The Common Good

Christmas Confrontation with a Homeless Jesus

When asked to identify common features of the historical Christmas storyline, many speak of Mary, Joseph, shepherds, wise men, angels, King Herod, and of course, the newborn Jesus. But we too often fail to recognize the social circumstances in which Jesus was born; our understanding of the nativity narrative is too often left incomplete.  

In the midst of our various congregational and community Christmas celebrations, we are confronted with the harsh reality that Jesus was brought into the world within a condition of homelessness. As a result, one can argue that we cannot fully commemorate Christmas without recognizing its social setting, for the context of Jesus’ birth points us toward the content and concerns of Jesus’ life. 

While the Gospel promise of Christmas provides comfort and peace through the awesome in-breaking of God’s presence among us, the nativity account is also deeply confrontational, for we are challenged to envision the Son of God born into a setting in which most would find disgusting. While many Christmas songs, movies, Sunday school pageants, and holiday artwork depict the birth of Jesus as serene and delightful, the New Testament describes Mary and Joseph in the company of animal filth and unsanitary foulness. Jesus was – according to the New Testament – born into a strenuous state of homelessness, and such circumstances should not be ignored or uncomfortably cast aside.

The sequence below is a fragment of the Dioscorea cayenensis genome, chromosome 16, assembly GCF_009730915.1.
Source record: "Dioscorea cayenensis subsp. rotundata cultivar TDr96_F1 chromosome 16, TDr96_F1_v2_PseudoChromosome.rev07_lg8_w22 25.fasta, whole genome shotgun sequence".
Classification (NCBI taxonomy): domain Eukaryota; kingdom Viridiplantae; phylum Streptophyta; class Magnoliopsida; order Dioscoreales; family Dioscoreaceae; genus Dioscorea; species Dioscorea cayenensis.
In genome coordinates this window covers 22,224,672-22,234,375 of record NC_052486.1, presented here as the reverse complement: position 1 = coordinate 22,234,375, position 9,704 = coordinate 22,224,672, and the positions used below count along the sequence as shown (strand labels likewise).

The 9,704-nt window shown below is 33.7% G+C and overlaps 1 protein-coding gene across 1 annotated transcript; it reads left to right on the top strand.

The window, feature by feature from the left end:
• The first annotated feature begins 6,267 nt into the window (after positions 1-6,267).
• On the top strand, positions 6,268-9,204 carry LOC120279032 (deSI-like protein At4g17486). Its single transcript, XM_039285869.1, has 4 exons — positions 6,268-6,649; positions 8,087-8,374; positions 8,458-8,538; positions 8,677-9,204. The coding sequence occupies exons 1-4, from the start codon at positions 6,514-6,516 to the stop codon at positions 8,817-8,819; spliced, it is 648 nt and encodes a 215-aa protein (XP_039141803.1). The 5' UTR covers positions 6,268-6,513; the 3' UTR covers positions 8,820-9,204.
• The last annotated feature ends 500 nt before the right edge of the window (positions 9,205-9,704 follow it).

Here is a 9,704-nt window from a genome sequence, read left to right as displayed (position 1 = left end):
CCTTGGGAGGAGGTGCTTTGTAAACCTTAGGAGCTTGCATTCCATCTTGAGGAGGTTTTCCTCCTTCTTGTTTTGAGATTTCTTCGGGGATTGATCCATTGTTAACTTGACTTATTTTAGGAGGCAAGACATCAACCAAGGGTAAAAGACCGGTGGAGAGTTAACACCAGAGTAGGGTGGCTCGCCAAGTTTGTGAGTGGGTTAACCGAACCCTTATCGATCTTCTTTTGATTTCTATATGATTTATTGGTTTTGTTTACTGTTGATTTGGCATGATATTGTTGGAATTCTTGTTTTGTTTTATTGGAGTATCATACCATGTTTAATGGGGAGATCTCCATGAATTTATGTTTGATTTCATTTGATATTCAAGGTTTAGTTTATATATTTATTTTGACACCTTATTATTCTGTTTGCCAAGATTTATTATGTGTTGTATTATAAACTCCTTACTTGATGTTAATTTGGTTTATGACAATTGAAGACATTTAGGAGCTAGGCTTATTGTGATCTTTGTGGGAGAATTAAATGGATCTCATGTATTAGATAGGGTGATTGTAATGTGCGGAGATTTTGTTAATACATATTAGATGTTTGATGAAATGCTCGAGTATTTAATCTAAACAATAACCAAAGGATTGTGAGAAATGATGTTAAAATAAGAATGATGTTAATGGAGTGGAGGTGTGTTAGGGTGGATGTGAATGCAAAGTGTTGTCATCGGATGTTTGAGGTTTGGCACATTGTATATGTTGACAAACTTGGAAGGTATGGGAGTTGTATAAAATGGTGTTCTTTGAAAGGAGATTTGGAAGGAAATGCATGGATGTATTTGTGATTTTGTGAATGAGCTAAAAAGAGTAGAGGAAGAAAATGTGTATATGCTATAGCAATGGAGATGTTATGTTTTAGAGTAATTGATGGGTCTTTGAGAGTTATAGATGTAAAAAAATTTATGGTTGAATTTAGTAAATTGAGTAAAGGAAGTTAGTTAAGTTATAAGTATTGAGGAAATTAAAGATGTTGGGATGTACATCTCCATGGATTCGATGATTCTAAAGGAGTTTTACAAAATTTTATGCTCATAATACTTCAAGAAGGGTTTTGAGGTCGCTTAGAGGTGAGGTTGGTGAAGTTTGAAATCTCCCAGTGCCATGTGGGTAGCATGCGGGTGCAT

As people of faith, it is crucial that we recognize this, for not only does such attention provide a more accurate portrayal of the nativity narrative, but is also points us toward that which Jesus calls us to prioritize. 

According to the U.S. Department of Housing and Urban Development, there are an estimated 633,782 homeless people in the U.S. While the majority of our homeless population sleeps in emergency shelters or utilizes transitional housing programs, the National Alliance to End Homelessness reports that nearly 40 percent are unsheltered, living on the streets, in cars, abandoned buildings, or other places not intended (or adequate) for human habitation.  

However, while the unsheltered homeless population has increased in recent years (due to unemployment, high housing costs, lack of affordable health care, etc.), the U.S. federal government has repeatedly cut funding for public housing and shelters. Furthermore, many state and local governments have also reduced homelessness-focused resources, in addition to passing controversial legislation (such as anti-panhandling and tent-city zoning) that some believe unjustly criminalizes homelessness. 

While statistics may reveal rates and responses of homelessness, the holy family of Christmas can demystify some of its causes.  For example, the nativity narrative shows that Mary possessed a desire for more suitable family housing (Luke 2:7), and because Mary and Joseph traveled numerous miles (Luke 2:4) and Joseph was a self-employed carpenter (Matthew 13:55), their strong work ethic is on display. Their response to Herod’s threats show a sharp intellectual capacity (Matthew 2:13-15), and their willingness to follow God’s instruction reveals a deep-rooted faith. And so, while Mary and Joseph were hardworking, mentally capable, strong in faith, and had a yearning for something better, they were nonetheless cast aside, pushed away, and told to move on despite their desperate situation.